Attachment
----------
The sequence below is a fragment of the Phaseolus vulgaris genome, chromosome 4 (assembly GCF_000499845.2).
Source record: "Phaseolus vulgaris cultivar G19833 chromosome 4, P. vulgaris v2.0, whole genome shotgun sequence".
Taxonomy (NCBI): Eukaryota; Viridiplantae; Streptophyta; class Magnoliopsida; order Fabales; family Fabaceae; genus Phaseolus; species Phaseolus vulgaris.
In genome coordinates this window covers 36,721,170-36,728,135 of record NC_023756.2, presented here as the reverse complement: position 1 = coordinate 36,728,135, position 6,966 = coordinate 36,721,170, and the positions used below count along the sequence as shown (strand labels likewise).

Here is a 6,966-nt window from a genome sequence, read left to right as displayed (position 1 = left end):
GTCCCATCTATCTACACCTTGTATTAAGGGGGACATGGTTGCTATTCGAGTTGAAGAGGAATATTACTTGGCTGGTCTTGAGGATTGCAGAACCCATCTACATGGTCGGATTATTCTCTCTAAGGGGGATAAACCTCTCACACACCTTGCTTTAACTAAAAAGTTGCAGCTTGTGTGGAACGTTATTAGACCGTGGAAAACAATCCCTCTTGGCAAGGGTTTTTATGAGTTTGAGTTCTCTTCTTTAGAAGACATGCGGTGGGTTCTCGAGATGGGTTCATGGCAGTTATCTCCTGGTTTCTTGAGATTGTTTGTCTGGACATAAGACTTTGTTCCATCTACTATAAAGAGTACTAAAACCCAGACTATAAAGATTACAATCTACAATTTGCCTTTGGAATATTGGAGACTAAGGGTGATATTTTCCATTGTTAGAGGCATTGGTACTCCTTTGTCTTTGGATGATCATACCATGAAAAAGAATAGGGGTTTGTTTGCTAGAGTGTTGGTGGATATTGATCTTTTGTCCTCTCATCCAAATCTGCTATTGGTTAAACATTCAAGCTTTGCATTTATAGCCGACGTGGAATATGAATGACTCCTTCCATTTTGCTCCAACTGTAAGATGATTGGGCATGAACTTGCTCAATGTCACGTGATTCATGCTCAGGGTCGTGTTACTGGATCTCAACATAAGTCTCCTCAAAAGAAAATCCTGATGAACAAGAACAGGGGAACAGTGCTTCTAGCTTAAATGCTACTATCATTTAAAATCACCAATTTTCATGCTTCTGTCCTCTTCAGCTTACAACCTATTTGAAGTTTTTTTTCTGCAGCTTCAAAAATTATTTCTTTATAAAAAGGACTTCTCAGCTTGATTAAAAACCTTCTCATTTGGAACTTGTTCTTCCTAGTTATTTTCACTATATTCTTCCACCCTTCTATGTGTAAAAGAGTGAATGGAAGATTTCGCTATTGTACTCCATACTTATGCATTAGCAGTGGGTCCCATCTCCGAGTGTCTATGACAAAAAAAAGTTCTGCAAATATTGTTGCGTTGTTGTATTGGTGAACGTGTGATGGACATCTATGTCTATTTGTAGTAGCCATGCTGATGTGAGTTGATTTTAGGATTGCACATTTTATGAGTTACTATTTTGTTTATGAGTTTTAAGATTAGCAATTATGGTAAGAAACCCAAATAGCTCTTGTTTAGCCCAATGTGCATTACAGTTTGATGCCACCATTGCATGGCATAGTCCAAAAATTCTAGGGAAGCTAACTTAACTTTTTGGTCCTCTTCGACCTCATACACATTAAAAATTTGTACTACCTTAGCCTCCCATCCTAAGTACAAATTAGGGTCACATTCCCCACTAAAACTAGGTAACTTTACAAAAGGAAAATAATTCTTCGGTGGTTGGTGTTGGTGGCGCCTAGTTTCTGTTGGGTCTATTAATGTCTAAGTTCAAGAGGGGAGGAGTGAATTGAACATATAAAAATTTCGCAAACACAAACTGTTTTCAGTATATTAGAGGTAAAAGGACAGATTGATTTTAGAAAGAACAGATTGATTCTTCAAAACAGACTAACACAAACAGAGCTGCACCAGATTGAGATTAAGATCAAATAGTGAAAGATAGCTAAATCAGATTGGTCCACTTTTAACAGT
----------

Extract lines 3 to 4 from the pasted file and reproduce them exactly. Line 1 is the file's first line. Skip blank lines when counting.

Taxonomy (NCBI): Eukaryota; Viridiplantae; Streptophyta; class Magnoliopsida; order Fabales; family Fabaceae; genus Phaseolus; species Phaseolus vulgaris.
In genome coordinates this window covers 36,721,170-36,728,135 of record NC_023756.2, presented here as the reverse complement: position 1 = coordinate 36,728,135, position 6,966 = coordinate 36,721,170, and the positions used below count along the sequence as shown (strand labels likewise).